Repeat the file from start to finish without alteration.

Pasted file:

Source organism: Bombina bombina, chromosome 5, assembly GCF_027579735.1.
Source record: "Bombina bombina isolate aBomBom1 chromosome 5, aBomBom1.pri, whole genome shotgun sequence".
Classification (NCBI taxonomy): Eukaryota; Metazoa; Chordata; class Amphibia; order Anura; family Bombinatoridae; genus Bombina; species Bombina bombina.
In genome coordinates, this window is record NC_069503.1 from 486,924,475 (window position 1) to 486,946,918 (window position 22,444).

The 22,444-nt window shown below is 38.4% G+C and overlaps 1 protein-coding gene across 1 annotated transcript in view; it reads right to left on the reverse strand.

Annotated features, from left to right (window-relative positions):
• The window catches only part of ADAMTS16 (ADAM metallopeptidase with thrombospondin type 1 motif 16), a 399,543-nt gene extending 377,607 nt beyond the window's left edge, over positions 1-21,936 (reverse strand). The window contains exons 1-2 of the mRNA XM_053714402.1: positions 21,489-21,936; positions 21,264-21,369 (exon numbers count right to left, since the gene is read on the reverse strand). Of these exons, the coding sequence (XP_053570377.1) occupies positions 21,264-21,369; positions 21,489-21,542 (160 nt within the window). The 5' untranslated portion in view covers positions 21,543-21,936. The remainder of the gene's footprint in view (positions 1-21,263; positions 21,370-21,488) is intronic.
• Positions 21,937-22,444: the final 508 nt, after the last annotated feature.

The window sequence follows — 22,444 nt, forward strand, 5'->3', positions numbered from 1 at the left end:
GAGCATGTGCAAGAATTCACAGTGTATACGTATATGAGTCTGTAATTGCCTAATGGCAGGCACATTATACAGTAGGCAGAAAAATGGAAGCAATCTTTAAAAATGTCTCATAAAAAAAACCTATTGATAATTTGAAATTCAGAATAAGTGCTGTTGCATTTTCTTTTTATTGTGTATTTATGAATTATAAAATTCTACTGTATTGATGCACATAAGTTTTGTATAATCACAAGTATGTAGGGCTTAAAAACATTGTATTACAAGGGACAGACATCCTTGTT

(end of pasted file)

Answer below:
Source organism: Bombina bombina, chromosome 5, assembly GCF_027579735.1.
Source record: "Bombina bombina isolate aBomBom1 chromosome 5, aBomBom1.pri, whole genome shotgun sequence".
Classification (NCBI taxonomy): Eukaryota; Metazoa; Chordata; class Amphibia; order Anura; family Bombinatoridae; genus Bombina; species Bombina bombina.
In genome coordinates, this window is record NC_069503.1 from 486,924,475 (window position 1) to 486,946,918 (window position 22,444).

The 22,444-nt window shown below is 38.4% G+C and overlaps 1 protein-coding gene across 1 annotated transcript in view; it reads right to left on the reverse strand.

Annotated features, from left to right (window-relative positions):
• The window catches only part of ADAMTS16 (ADAM metallopeptidase with thrombospondin type 1 motif 16), a 399,543-nt gene extending 377,607 nt beyond the window's left edge, over positions 1-21,936 (reverse strand). The window contains exons 1-2 of the mRNA XM_053714402.1: positions 21,489-21,936; positions 21,264-21,369 (exon numbers count right to left, since the gene is read on the reverse strand). Of these exons, the coding sequence (XP_053570377.1) occupies positions 21,264-21,369; positions 21,489-21,542 (160 nt within the window). The 5' untranslated portion in view covers positions 21,543-21,936. The remainder of the gene's footprint in view (positions 1-21,263; positions 21,370-21,488) is intronic.
• Positions 21,937-22,444: the final 508 nt, after the last annotated feature.

The window sequence follows — 22,444 nt, forward strand, 5'->3', positions numbered from 1 at the left end:
GAGCATGTGCAAGAATTCACAGTGTATACGTATATGAGTCTGTAATTGCCTAATGGCAGGCACATTATACAGTAGGCAGAAAAATGGAAGCAATCTTTAAAAATGTCTCATAAAAAAAACCTATTGATAATTTGAAATTCAGAATAAGTGCTGTTGCATTTTCTTTTTATTGTGTATTTATGAATTATAAAATTCTACTGTATTGATGCACATAAGTTTTGTATAATCACAAGTATGTAGGGCTTAAAAACATTGTATTACAAGGGACAGACATCCTTGTT